Split by 11 creeks, encompassing 24 peaks in the Wasatch Range and stretching for 20 square miles in Morgan County, the $46 million Wasatch Peaks Ranch might well be among the rarest real-estate opportunities in the world.
The 12,740-acre property—owned by Snowbird cofounder Dick Bass and Sinclair Oil Corp. magnate and Snowbasin founder Earl Holding, both of whom recently died, in 2015 and 2013, respectively—the ranch recently hit the market, sparking at least one Internet fundraising effort, some interest by deep-pocketed folks and dreams from environmental groups to have the land roped into the public domain.
Ken Mirr, owner of Mirr Ranch Group in Denver, Colo., is the broker for the property. He says the campaign to sell the land, which is void of any structures, is in the beginning stages.
"I would say with such close proximity to Salt Lake and Ogden, with the unique attributes of the property going all the way up the ridgeline—there's a number of drainages—that type of layout is pretty unique for anything in the West that close to a metropolitan area," Mirr says.
Mirr says Bass and Holding bought the property, which is zoned for one home per 160 acres, in the late 1990s.
Helicopter ski companies have accessed adjacent property and, according to the listing, limited hunting occurs there.
The chunk of land borders dozens of miles of Uinta-Wasatch-Cache National Forest, and according to Carl Fisher, executive director of Save Our Canyons—a group that advocates for preservation of the Wasatch Range—the parcel appears to be a prime candidate for Forest Service management.
Aside from the 2014 sale of Park City Mountain Resort to Vail Resorts Inc. for $182.5 million, Fisher says massive patches of Wasatch wilderness don't often come up for grabs.
"This is still larger than [Park City Mountain Resort]," Fisher says. "An organization like Save Our Canyons—we definitely are interested but just don't have $46 million kicking around."
For the past 50 years, Congress has allocated money for acquisition of lands through the Land & Water Conservation Fund. The amounts of money provided through this program, though, has consistently shrunk over time, says Fisher.
This fund, says Loyal Clark, a public affairs officer for the Uinta-Wasatch-Cache National Forest, would be the primary way the Forest Service could purchase the land. But $46 million is a giant leap from the $4 million the local Forest Service usually receives through the fund each year.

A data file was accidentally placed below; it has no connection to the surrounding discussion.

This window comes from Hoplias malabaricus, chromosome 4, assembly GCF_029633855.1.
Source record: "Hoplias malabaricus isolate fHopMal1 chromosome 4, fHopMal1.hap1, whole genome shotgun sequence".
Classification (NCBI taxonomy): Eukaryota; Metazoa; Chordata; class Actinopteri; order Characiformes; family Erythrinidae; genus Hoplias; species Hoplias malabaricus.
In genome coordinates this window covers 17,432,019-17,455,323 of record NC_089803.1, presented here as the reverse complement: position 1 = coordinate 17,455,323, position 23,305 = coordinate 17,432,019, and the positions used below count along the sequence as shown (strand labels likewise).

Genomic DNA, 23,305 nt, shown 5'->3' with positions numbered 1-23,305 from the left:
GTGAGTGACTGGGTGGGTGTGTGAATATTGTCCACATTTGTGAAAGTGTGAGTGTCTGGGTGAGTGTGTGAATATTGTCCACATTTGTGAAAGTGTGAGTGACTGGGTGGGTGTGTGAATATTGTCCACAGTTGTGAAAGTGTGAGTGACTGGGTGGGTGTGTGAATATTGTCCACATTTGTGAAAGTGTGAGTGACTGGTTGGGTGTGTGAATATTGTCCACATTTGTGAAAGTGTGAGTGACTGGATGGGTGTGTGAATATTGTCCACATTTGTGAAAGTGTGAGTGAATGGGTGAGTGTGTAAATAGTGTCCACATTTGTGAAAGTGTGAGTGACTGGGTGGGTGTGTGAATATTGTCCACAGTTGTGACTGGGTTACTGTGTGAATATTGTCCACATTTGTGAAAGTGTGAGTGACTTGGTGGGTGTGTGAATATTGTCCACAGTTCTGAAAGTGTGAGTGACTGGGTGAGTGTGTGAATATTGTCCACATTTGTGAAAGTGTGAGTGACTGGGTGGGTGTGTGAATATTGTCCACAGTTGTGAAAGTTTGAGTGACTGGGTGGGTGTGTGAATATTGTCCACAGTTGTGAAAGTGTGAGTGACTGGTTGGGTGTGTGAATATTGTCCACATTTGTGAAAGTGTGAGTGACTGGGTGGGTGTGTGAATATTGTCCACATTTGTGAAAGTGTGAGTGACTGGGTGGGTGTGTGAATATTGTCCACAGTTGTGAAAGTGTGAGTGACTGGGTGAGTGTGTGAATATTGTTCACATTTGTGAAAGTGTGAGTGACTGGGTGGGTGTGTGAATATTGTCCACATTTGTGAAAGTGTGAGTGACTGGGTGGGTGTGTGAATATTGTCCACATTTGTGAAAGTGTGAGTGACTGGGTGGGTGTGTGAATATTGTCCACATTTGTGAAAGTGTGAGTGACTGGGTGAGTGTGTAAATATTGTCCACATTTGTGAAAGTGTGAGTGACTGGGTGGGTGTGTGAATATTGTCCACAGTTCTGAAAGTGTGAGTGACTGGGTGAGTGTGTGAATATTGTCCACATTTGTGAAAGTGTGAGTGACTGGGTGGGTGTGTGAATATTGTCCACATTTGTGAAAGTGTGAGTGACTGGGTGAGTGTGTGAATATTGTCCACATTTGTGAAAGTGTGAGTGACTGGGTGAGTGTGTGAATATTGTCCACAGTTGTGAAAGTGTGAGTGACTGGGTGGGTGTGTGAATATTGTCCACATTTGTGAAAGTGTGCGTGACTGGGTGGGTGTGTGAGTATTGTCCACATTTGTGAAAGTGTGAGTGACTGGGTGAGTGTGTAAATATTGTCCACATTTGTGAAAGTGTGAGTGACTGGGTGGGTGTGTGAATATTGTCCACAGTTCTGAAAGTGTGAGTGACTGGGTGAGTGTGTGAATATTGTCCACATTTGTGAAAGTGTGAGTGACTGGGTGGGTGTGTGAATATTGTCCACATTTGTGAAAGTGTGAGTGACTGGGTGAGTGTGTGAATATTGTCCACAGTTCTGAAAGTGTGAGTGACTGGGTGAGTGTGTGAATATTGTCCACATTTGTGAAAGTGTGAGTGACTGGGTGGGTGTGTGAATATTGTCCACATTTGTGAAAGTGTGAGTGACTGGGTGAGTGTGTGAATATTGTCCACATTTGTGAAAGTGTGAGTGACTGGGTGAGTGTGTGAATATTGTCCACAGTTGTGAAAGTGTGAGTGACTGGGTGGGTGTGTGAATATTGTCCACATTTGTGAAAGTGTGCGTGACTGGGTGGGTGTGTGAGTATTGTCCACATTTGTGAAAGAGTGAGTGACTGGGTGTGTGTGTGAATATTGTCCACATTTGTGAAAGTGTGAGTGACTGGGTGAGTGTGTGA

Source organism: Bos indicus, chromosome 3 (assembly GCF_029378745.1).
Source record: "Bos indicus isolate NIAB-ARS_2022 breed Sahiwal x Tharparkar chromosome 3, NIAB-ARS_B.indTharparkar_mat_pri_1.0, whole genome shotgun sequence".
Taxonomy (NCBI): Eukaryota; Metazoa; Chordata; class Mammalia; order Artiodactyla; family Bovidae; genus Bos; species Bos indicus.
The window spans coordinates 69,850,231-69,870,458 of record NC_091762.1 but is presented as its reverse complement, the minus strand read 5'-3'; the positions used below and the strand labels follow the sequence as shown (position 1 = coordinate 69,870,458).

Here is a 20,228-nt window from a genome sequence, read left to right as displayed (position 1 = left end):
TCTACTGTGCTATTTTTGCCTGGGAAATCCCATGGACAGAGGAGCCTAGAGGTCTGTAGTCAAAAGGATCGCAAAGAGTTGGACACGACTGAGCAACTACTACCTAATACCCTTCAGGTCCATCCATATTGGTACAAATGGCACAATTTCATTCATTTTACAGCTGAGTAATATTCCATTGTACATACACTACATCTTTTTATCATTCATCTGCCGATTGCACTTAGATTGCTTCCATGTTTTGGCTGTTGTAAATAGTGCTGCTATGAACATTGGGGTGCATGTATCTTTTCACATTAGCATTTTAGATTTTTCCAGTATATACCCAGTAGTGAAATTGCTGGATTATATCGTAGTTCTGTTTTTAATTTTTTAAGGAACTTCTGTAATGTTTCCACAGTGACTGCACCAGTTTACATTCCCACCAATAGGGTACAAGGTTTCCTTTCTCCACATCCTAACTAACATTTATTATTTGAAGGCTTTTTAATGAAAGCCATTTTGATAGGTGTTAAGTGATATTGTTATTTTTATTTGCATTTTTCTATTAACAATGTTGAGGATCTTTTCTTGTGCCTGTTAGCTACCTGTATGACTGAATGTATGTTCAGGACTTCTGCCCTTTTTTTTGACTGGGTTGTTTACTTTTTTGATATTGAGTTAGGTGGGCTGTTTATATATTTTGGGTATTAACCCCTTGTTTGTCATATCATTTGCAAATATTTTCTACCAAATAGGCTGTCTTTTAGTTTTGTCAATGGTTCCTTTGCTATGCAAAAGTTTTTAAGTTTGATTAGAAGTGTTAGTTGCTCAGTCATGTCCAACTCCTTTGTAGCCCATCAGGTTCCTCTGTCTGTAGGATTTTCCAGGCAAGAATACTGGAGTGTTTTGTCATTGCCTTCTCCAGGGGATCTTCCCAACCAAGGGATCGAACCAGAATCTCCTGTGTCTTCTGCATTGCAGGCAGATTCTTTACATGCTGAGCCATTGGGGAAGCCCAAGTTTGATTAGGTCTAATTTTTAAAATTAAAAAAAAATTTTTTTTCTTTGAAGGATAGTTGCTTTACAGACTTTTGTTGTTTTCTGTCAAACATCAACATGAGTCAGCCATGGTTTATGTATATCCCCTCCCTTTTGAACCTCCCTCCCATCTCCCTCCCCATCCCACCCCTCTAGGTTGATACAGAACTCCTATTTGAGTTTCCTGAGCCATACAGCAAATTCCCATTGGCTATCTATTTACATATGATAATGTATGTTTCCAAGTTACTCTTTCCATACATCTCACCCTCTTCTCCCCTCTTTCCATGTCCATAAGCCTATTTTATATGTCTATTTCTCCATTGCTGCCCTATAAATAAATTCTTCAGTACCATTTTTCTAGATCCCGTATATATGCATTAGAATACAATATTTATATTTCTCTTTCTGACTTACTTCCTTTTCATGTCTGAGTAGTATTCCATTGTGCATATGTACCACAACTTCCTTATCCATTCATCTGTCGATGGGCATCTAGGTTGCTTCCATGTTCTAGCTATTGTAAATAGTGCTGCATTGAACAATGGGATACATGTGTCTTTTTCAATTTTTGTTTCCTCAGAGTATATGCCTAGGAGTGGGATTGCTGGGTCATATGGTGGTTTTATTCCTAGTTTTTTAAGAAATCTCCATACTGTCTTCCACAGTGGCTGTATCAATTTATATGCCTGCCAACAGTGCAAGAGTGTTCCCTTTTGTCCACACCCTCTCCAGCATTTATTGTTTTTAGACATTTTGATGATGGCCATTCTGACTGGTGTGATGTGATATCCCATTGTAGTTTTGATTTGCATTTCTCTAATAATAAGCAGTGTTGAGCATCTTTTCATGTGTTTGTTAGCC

"Our funding in that appropriation has been decreasing over the last several years, so we struggle to just purchase parcels of land that equal even $1 million," Clark says.
The Forest Service, Clark says, buys property on a regular basis. Many recent acquisitions have been along the Bonneville Shoreline Trail, where parcels of private land threaten access to public lands. Between 2005 and 2012, Clark says the Forest Service purchased 11,600 acres on the north slope of the Uintas for $11 million, and in 2011, acquired 200 acres near the shoreline trail in Ogden for $1.6 million. In 2014, the Forest Service bought six acres in Mill Creek Canyon for $55,000.
"Would we be interested?" Clark says. "We are always interested in acquiring parcels of land that are adjacent to national forest land."
Clark says the only way the Forest Service could acquire the land is if a federal lawmaker—preferably one of Utah's representatives—pushed hard for an earmark that would bankroll the purchase.
Like Fisher, Mirr says the property, which he calls a "blank slate," would be a good candidate for conservation—an outcome that he would welcome, though he has yet to hear much interest from the conservation community.
In the meantime, his firm is touting the property's recreational opportunities. "The ranch controls a continuous ridgeline comprising 24 peaks and 15 bowls on the property and adjoining national forest lands," the listing states. "Recreation options abound with fly fishing along 1.75 miles of the Weber River, big-game trophy hunting, hiking, mountain biking, horseback riding and other recreational pursuits on over 80 miles of trails and unlimited access to the bordering forest."
Mirr says the parties he represents haven't indicated whether they have a preference as to who purchases the land, or what they do with it afterward. But Mirr says he's worked on large conservation acquisitions in the past, and would welcome that in this case.
"We're just trying to paint the right picture for such a unique property," Mirr says. "If I could sell it for conservation purposes, I would be happy."
Luke Ratto, a mountain-biking enthusiast who works at Ski Utah—a tourism association that represents the ski industry—has started a fundraising effort called Citizen Mountain on the public fundraising website GoFundMe.
Ratto's dream is to provide access to the property's myriad recreational opportunities, while turning the land itself over to a conservation group. Ratto says he's not opposed to Forest Service ownership, but he knows they don't have the dough. With 40 days remaining on the fundraising drive, Ratto has raised $12,700 of his $56 million goal.
Fisher says that a conservation-minded buying effort will require an "all-hands-on-deck" effort between public and private money to secure a property that he says is "critical to the local environment."